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Walter Kaiser: Preaching and Teaching from the Old Testament

 

Walter C. Kaiser, Jr., Preaching and Teaching from the Old Testament: A Guide for the Church (Grand Rapids: Baker Academic, 2003), 222 pages, ISBN 9780801026102.

How do you preach a lament? A proverb? A law? Walter C. Kaiser, Jr., former president of Gordon Conwell Theological Seminary, answers these questions and more in this book. His credentials for this assignment include his reputation as a prolific writer and as an Old Testament evangelical scholar.

In this volume on how to preach and teach from the Old Testament, the author divides the subject into two parts. First, he addresses the need, then the means. In so doing, Kaiser builds on the foundation of his earlier book, Toward an Exegetical Theology, that explains how to develop and interpret principles from the Old Testament text. In this newer book, he devotes a chapter to each of the major genres (i.e., types of literature) found in the Old Testament. He also furnishes a sermon in every case as well to provide an example of how that particular genre should be preached. It is, therefore, basically a hermeneutics book that specifically focuses on the following genres of the Old Testament: narrative, wisdom, prophets, laments, torah, praise, and apocalyptic.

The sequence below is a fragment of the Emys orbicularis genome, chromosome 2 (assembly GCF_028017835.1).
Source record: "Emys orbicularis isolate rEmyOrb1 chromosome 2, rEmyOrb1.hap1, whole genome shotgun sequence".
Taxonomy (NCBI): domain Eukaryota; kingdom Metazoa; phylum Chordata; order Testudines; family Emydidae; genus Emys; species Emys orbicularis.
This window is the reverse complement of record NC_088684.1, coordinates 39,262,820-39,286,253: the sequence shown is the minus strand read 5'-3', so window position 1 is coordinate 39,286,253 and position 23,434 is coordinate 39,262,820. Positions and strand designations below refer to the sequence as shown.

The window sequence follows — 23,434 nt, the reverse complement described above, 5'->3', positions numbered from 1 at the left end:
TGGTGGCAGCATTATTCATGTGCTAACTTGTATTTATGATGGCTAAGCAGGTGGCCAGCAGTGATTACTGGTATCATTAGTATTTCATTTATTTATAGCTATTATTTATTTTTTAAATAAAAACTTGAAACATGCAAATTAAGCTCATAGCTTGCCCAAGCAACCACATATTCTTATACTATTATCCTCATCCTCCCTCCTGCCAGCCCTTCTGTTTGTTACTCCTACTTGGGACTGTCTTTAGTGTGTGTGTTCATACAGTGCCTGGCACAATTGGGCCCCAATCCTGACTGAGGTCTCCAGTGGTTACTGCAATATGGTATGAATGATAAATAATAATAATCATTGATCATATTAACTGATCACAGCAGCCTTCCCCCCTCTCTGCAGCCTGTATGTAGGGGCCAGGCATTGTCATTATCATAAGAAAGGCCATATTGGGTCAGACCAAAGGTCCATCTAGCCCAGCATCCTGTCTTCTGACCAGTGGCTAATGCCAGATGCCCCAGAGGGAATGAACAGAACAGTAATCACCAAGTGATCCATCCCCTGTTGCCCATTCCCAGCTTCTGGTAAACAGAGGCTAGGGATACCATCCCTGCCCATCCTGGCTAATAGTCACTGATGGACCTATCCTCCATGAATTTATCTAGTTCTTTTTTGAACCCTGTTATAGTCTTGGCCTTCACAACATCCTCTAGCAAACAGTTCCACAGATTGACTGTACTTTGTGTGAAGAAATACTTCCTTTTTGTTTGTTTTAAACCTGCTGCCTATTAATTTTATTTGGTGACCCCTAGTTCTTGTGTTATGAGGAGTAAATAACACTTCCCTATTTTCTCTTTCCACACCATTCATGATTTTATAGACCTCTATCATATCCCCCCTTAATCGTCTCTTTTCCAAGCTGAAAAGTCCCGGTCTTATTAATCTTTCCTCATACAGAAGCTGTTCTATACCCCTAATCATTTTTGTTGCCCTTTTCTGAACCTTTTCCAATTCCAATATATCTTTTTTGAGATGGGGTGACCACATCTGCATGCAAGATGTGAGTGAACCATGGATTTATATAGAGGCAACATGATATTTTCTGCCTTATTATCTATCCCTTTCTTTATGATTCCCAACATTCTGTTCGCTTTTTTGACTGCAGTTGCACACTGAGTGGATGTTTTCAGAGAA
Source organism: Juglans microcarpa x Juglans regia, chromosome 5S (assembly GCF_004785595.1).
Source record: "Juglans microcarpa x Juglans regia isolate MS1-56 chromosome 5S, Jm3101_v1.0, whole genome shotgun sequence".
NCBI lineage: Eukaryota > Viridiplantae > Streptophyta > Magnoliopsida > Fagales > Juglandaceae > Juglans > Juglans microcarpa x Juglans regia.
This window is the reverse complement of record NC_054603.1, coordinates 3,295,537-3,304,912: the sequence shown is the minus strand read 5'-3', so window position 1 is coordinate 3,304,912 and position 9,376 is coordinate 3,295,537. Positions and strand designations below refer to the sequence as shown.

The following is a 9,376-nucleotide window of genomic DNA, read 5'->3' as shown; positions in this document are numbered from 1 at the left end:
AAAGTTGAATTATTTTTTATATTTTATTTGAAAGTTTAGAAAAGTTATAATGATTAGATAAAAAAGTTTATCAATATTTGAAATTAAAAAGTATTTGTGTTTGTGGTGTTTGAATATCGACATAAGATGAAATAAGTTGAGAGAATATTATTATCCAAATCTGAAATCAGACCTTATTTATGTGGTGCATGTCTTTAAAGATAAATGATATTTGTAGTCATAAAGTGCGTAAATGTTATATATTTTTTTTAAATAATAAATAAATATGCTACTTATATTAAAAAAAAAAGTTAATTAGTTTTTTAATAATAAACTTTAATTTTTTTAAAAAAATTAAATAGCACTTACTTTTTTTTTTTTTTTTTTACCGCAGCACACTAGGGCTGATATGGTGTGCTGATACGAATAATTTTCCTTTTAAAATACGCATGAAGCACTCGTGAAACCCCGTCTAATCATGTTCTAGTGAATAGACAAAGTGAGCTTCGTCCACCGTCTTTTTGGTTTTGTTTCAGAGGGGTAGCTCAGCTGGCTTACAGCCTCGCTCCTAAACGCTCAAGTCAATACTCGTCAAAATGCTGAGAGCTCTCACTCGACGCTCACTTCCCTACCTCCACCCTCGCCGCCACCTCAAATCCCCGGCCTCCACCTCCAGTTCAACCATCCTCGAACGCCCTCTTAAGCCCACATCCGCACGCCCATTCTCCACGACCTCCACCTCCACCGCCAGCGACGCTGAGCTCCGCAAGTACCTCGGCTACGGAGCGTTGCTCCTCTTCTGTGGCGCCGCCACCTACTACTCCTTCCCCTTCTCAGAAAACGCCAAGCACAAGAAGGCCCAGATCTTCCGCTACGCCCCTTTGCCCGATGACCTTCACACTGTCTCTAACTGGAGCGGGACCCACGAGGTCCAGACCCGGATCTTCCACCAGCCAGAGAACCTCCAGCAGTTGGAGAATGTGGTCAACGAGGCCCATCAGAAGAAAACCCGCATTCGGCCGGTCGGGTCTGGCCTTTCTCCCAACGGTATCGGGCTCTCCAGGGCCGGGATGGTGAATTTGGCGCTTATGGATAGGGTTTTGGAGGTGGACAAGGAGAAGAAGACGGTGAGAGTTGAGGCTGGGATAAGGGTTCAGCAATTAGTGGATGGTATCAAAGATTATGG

The author contends that every biblical text has only one possible meaning, i.e. the meaning the original author intended. In order to arrive at this one meaning, the reader must understand how to interpret the various genres found in the Old Treatment. Otherwise, an ill-informed preacher might attempt to interpret Old Testament praises in the same manner as Old Testament proverbs.

Kaiser’s book inspires readers to faithfully preach and teach from all of the genres of the Old Testament.

Kaiser also advocates the idea that ‘promise’ best summarizes the overall theme of the Old Testament. In order to defend this thesis, he critiques other less viable ways of viewing the Old Testament. Actually, Kaiser addresses several other opposing ideas in his book, including the suggestion that the Old Testament is not relevant today and the proposal that only those who interpret the Old Testament in light of the New Testament interpret it correctly.

The one main concern of this reviewer has is the unfortunate fact that the author does not address the narrative style of sermons (whether told in the first or third person) promoted by many homileticians today. On a less serious note, the author tends to repeat himself from chapter to chapter (e.g., compare p. 31 with p. 41). Some paragraphs even seem out of order (see pp. 57-8). And, at certain times, the explanation of how to interpret a particular genre seems too brief. A few more examples would also have been helpful in order to further see how his analysis applies to other portions of Scripture within the same literally genre.

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Category: Biblical Studies, Pneuma Review, Winter 2011

About the Author: Steve D. Eutsler, D.Min. (Assemblies of God Theological Seminary), M.Div. (Assemblies of God Theological Seminary), M.A. Biblical Literature (Assemblies of God Theological Seminary), B.A. Bible (Central Bible College), is professor of Bible and Practical Theology at Global University in Springfield, Missouri. He has extensive experience as a pastor, evangelist, and educator and is the author of numerous articles and books. www.wix.com/SteveEutsler/reveut Email

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